The art foundation were moving to a new office building and therefore their favored option was a sale and lease back, this would allow them to have the funds necessary to secure and refurbish the new building they were moving into. A sale and leaseback means they would sell the building but carry on occupying the building. This would mean they would have the benefit of the cash up front and the opportunity to occupy the building for a further 18 months.

It was not our preferred option as a deposit of 10% and allowing them to occupy the building to completion suited us better as there is less cash tied up in the deal. In order to make this sweeter for them we pushed our exchange funds up to 20% and allowed them to keep the 20% deposit which normally stays with the solicitor.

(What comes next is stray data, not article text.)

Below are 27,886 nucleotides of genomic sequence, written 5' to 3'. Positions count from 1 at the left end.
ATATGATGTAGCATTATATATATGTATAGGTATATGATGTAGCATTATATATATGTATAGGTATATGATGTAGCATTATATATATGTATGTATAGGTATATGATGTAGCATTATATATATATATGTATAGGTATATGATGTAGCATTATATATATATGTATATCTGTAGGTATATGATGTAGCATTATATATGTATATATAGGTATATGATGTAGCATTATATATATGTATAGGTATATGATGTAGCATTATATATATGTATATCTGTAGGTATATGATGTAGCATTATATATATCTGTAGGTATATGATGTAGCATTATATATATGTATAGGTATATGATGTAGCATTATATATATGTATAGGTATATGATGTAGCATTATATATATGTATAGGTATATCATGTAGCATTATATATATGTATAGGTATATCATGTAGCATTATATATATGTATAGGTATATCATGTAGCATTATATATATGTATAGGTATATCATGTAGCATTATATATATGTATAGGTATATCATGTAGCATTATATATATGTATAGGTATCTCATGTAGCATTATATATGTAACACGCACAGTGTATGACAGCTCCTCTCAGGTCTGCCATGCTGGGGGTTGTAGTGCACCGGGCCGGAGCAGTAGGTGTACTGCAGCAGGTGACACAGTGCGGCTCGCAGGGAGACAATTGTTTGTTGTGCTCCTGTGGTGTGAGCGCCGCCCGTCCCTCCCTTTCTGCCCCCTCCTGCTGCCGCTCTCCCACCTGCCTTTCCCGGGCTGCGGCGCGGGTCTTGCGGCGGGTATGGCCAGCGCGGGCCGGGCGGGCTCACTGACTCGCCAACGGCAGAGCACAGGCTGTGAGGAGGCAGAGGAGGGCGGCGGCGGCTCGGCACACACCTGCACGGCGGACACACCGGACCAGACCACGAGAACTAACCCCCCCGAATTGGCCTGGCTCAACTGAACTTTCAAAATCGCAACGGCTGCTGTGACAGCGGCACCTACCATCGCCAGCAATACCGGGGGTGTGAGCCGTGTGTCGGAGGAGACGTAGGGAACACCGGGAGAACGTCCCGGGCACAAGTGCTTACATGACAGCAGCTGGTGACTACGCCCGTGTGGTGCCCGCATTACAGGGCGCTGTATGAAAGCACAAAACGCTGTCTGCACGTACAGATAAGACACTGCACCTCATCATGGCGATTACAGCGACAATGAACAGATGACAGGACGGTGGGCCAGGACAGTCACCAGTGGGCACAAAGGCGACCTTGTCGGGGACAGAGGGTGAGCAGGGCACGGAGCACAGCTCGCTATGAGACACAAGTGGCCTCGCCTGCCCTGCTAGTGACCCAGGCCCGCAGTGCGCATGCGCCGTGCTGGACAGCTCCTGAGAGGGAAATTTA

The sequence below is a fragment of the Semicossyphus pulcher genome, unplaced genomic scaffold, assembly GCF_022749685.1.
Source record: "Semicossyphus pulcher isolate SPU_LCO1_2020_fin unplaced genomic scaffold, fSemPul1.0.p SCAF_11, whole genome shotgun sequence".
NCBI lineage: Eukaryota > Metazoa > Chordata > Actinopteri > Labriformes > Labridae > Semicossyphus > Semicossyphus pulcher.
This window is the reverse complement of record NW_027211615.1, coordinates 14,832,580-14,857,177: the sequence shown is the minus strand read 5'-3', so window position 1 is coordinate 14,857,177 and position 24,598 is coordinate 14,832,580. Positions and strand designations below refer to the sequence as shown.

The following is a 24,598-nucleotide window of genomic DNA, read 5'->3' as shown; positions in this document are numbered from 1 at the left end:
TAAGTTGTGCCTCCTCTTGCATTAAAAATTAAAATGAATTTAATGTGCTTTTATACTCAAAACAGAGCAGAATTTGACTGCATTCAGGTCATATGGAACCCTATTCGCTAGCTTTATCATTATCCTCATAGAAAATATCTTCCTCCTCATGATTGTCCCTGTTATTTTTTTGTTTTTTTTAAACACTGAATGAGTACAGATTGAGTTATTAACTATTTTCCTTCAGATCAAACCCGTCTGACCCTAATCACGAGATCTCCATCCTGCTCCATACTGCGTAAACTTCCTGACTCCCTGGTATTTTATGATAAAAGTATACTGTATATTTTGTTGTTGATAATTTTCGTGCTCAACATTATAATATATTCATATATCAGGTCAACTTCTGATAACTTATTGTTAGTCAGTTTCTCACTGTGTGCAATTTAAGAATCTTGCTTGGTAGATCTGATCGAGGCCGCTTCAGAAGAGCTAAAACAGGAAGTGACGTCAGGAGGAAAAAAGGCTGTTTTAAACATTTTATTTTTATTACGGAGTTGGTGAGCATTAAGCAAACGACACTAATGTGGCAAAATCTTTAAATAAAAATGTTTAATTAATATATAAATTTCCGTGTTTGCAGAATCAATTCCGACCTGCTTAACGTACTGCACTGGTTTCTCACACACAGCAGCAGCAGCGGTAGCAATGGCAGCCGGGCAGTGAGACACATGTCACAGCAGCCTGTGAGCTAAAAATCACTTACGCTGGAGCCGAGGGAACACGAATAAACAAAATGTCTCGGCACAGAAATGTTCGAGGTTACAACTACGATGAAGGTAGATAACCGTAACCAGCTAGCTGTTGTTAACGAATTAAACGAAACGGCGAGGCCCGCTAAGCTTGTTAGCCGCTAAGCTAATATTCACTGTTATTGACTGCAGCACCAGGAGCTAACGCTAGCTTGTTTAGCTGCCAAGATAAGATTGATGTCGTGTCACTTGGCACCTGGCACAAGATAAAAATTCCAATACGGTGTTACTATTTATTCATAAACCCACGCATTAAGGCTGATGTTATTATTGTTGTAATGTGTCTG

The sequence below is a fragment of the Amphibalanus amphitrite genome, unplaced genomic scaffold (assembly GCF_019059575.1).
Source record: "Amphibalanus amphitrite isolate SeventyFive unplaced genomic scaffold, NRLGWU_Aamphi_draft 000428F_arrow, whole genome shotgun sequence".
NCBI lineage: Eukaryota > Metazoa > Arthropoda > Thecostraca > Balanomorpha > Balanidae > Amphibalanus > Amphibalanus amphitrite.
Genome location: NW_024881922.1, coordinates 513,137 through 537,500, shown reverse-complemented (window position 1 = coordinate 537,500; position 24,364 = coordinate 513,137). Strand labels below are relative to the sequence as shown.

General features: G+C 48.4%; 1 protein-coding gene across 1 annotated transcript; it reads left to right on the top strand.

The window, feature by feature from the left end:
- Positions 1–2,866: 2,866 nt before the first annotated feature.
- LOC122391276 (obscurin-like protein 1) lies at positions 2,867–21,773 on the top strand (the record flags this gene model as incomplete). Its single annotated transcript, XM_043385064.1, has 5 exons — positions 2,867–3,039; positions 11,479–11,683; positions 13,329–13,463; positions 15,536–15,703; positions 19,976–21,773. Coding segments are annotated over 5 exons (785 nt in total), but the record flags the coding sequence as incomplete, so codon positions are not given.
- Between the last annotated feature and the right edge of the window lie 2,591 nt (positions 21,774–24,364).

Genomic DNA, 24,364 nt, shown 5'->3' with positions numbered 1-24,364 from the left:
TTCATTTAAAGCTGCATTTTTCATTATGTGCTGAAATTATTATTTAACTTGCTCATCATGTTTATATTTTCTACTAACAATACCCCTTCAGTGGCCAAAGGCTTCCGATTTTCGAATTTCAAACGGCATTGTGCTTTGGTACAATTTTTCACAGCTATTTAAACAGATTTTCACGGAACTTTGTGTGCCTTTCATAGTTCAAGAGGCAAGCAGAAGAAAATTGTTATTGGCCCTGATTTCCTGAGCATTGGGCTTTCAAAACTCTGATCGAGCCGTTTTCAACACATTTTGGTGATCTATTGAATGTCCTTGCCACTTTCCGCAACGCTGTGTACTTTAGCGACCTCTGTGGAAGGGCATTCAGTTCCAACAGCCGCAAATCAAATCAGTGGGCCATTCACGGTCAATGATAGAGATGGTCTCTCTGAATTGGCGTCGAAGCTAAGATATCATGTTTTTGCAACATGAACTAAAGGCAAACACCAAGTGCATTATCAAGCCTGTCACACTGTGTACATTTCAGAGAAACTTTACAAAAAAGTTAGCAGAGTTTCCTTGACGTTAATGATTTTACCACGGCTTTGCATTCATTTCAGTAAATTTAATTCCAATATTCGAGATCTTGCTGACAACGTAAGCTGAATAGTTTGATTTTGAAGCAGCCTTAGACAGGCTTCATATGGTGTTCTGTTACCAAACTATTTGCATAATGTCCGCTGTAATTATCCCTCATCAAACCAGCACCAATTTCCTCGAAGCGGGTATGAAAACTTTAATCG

Now a 5% rental yield may be exciting to a pension company who is flush with funds and is more concerned about security but this option didn’t really rock our boat as our money could be working a hell of a lot harder for us than yielding us 5%. So with guidance of the agents we submitted two offers one very high at £5.4m with a delayed completion and the other at £4.78m with a sale and leaseback.

Again the art fund came back and despite having a ‘best and final’ bid decided to have another best and final and asked for only sale and lease back offers!

As they were a charity, they were very hesitant in making a decision and needed board approval for every little variation.